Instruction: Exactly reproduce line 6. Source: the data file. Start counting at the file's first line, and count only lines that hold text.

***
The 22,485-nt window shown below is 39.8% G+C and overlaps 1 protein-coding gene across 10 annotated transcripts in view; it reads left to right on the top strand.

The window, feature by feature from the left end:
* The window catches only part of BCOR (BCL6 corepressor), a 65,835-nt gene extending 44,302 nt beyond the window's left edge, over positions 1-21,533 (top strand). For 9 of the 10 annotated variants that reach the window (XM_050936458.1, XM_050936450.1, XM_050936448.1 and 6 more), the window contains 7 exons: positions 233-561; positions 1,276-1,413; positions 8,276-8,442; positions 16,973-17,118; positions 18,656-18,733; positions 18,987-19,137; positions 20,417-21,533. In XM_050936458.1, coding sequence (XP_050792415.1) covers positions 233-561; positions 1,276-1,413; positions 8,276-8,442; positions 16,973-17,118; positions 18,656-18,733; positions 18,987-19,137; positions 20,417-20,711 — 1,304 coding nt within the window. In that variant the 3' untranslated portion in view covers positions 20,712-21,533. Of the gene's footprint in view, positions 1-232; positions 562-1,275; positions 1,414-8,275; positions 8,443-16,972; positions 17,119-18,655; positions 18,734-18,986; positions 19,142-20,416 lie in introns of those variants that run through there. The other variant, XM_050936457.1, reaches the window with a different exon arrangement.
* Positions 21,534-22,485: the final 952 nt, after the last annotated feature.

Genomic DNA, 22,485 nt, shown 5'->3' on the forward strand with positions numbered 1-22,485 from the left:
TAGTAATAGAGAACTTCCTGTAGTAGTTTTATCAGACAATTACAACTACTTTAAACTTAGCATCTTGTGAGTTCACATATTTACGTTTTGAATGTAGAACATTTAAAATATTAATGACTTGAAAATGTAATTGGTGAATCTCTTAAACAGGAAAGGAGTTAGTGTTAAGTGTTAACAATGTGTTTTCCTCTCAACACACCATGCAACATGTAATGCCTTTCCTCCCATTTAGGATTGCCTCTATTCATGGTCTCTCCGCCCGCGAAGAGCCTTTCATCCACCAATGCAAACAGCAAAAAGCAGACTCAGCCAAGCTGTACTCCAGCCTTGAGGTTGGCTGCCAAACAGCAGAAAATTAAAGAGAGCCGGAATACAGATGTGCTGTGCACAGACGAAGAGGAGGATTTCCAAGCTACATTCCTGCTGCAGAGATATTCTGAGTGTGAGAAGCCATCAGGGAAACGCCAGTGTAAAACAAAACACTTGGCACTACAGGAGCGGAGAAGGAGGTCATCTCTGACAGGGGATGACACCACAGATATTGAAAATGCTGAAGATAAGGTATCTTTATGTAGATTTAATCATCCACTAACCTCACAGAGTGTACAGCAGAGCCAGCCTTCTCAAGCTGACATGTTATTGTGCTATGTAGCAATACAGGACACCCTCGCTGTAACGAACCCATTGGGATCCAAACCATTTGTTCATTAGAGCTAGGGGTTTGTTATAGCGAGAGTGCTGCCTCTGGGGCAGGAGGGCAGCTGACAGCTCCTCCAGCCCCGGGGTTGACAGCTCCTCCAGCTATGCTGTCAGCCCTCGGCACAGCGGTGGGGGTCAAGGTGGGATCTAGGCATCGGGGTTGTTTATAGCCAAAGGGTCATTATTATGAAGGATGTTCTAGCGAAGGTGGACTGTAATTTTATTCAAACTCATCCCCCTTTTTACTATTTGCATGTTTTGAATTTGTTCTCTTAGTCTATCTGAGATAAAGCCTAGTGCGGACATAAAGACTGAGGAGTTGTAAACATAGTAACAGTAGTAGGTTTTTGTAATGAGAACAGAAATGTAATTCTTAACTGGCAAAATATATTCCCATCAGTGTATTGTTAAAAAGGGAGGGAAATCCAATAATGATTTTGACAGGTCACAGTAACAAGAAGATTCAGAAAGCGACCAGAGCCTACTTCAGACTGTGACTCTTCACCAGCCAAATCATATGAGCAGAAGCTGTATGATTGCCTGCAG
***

TAGTAATAGAGAACTTCCTGTAGTAGTTTTATCAGACAATTACAACTACTTTAAACTTAGCATCTTGTGAGTTCACATATTTACGTTTTGAATGTAGAACATTTAAAATATTAATGACTTGAAAATGTAATTGGTGAATCTCTTAAACAGGAAAGGAGTTAGTGTTAAGTGTTAACAATGTGTTTTCCTCTCAACACACCATGCAACATGTAATGCCTTTCCTCCCATTTAGGATTGCCTCTATTCATGGTCTCTCCGCCCGCGAAGAGCCTTTCATCCACCAATGCAAACAGCAAAAAGCAGACTCAGCCAAGCTGTACTCCAGCCTTGAGGTTGGCTGCCAAACAGCAGAAAATTAAAGAGAGCCGGAATACAGATGTGCTGTGCACAGACGAAGAGGAGGATTTCCAAGCTACATTCCTGCTGCAGAGATATTCTGAGTGTGAGAAGCCATCAGGGAAACGCCAGTGTAAAACAAAACACTTGGCACTACAGGAGCGGAGAAGGAGGTCATCTCTGACAGGGGATGACACCACAGATATTGAAAATGCTGAAGATAAGGTATCTTTATGTAGATTTAATCATCCACTAACCTCACAGAGTGTACAGCAGAGCCAGCCTTCTCAAGCTGACATGTTATTGTGCTATGTAGCAATACAGGACACCCTCGCTGTAACGAACCCATTGGGATCCAAACCATTTGTTCATTAGAGCTAGGGGTTTGTTATAGCGAGAGTGCTGCCTCTGGGGCAGGAGGGCAGCTGACAGCTCCTCCAGCCCCGGGGTTGACAGCTCCTCCAGCTATGCTGTCAGCCCTCGGCACAGCGGTGGGGGTCAAGGTGGGATCTAGGCATCGGGGTTGTTTATAGCCAAAGGGTCATTATTATGAAGGATGTTCTAGCGAAGGTGGACTGTAATTTTATTCAAACTCATCCCCCTTTTTACTATTTGCATGTTTTGAATTTGTTCTCTTAGTCTATCTGAGATAAAGCCTAGTGCGGACATAAAGACTGAGGAGTTGTAAACATAGTAACAGTAGTAGGTTTTTGTAATGAGAACAGAAATGTAATTCTTAACTGGCAAAATATATTCCCATCAGTGTATTGTTAAAAAGGGAGGGAAATCCAATAATGATTTTGACAGGTCACAGTAACAAGAAGATTCAGAAAGCGACCAGAGCCTACTTCAGACTGTGACTCTTCACCAGCCAAATCATATGAGCAGAAGCTGTATGATTGCCTGCAG